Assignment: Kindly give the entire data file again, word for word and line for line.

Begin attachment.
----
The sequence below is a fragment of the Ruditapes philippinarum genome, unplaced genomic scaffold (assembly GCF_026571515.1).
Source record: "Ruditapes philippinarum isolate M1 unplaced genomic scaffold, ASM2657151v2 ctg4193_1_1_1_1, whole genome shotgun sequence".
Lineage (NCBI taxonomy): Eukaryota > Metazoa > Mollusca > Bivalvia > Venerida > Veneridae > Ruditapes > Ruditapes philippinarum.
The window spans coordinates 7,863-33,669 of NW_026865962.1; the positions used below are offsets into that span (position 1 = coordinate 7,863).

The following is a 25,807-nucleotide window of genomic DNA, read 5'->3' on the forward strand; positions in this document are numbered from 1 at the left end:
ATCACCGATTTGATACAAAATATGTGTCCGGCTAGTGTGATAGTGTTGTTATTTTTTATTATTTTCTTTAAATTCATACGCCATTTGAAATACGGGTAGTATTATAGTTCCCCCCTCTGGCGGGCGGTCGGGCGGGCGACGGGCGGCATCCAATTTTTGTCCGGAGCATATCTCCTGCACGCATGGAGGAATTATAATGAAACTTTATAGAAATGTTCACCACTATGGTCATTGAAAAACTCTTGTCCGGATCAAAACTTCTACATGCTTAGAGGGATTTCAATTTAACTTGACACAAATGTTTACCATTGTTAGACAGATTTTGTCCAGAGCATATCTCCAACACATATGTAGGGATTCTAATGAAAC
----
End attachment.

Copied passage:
The sequence below is a fragment of the Ruditapes philippinarum genome, unplaced genomic scaffold (assembly GCF_026571515.1).
Source record: "Ruditapes philippinarum isolate M1 unplaced genomic scaffold, ASM2657151v2 ctg4193_1_1_1_1, whole genome shotgun sequence".
Lineage (NCBI taxonomy): Eukaryota > Metazoa > Mollusca > Bivalvia > Venerida > Veneridae > Ruditapes > Ruditapes philippinarum.
The window spans coordinates 7,863-33,669 of NW_026865962.1; the positions used below are offsets into that span (position 1 = coordinate 7,863).

The following is a 25,807-nucleotide window of genomic DNA, read 5'->3' on the forward strand; positions in this document are numbered from 1 at the left end:
ATCACCGATTTGATACAAAATATGTGTCCGGCTAGTGTGATAGTGTTGTTATTTTTTATTATTTTCTTTAAATTCATACGCCATTTGAAATACGGGTAGTATTATAGTTCCCCCCTCTGGCGGGCGGTCGGGCGGGCGACGGGCGGCATCCAATTTTTGTCCGGAGCATATCTCCTGCACGCATGGAGGAATTATAATGAAACTTTATAGAAATGTTCACCACTATGGTCATTGAAAAACTCTTGTCCGGATCAAAACTTCTACATGCTTAGAGGGATTTCAATTTAACTTGACACAAATGTTTACCATTGTTAGACAGATTTTGTCCAGAGCATATCTCCAACACATATGTAGGGATTCTAATGAAAC